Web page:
So things have been running fairly smoothly around here since we got back from Florida. We’re all still in a relatively relaxed mood, and tonight the girl went to bed quietly after only 3 minutes of crying.
“Goo nat, Mommy!” she called as I walked past her room.
But on Wednesday, for some unknown reason, I found myself really short on patience. I had just wrapped up 3 weeks of no yelling, and I didn’t want to start now, but I knew their margin for error was slim that night.
The boy, so uncharacteristically, started giving me attitude at dinner. We were having pasta, and he wanted a crunchy noodle. As in, uncooked.
I didn’t have a problem with this, and told him he could have one after dinner. I didn’t particularly want his sister to get any ideas, because there’s a chance she might choke on a raw pasta.
“But I want it NOW,” he bellowed.
I was so completely taken aback.
I told him not to talk to me like that, and if he did it again he would get a time out. Long story short, 5 minutes later he was in time out.
I didn’t raise my voice at all. I spoke calmly but firmly to him. And he looks at me and says, “You’re hurting my feelings.”
It kind of made me feel terrible. Until I realized this was just something he was saying because he didn’t want me to be upset or angry with him.
He later even told me that his teachers hurt his feelings, and I know for a fact they love him to death and thinks he’s a great kid. So it must be that.
By the time I went to put my daughter to bed, I was pretty much done for. While I was changing her diaper, she started to hit me. Hard. I told her, again in a calm yet firm tone, that she should stop.
She smiled and hit me again.
“Little girl, if you keep doing that, I’m going to show you what it feels like. And I’m in just the right mindset to do it.”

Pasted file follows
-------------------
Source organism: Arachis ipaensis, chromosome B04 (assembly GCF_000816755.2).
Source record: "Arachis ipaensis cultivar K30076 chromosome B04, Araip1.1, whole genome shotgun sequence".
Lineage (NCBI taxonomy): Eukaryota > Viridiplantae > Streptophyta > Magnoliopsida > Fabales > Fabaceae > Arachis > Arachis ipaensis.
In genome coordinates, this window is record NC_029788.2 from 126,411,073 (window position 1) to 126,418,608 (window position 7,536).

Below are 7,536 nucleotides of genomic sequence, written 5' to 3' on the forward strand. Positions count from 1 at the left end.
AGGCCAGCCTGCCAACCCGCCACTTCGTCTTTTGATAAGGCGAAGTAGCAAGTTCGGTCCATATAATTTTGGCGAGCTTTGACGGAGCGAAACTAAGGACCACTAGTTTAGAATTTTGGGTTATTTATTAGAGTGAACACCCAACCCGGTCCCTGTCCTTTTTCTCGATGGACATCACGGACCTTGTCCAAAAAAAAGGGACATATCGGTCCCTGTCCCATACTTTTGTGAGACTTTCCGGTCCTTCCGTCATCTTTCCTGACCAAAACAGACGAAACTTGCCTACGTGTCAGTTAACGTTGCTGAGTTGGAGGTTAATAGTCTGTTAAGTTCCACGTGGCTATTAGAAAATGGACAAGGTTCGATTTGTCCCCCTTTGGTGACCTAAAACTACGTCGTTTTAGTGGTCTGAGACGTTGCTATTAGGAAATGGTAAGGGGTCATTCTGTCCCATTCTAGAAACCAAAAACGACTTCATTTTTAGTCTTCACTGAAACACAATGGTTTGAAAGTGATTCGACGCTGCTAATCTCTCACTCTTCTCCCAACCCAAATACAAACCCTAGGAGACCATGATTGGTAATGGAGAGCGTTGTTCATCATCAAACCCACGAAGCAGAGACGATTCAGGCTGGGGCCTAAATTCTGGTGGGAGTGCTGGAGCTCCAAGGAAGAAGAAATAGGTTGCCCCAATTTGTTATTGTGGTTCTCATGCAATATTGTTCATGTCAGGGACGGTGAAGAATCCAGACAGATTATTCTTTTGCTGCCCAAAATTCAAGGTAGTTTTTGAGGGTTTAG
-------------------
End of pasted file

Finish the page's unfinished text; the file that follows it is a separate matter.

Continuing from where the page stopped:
She smiled and hit me again.
I grabbed her wrist with one hand and slapped her arm with the other.
The look of complete shock and disbelief and “who the hell are you?” that crossed her face nearly bowled me over.
Then the lip started to quiver, and the girl began to wail.
The perfect mother, having taken into account that her daughter only gets aggressive when overly tired, would have spoken to her in a calm and soothing tone. Would have explained why not to hit instead of actually hitting back.
But I’m not the perfect mother.
In fact, I’m not convinced she exists.
In hindsight, I should have taken her hand and slapped her with that, so she would at least understand what I was trying to show her. From the scenario that actually played out, she probably took away that maybe she should be scared of me.
But we don’t live our lives in hindsight.
I didn’t hit her out of anger. The action may have been tinged with frustration but it’s really annoying to be swatted by a 2 year old. Seriously.
I mentioned the incident to a friend and he told me not to worry about it. His mother had hit him once or twice when he was a kid and he vowed that she felt so much worse about it than he did.
He’d forgotten about it minutes later, and she carried the guilt around for days.
So I’m not going to be that mom. I know what I did was wrong. And I do wish I could take it back. But I’m not going to punish myself for it. Why should I? She’s certainly not punishing me.
At least not yet.
And while there may be long term damages and complicated issues involving fear and self-esteem somewhere down the road as a result of one slap, I just can’t be bothered to worry about it.
I’ll leave that to the perfect mother.
Update (01/08/10): Thanks to Her Bad Mother who, through her own writing, gave me the courage to write this post.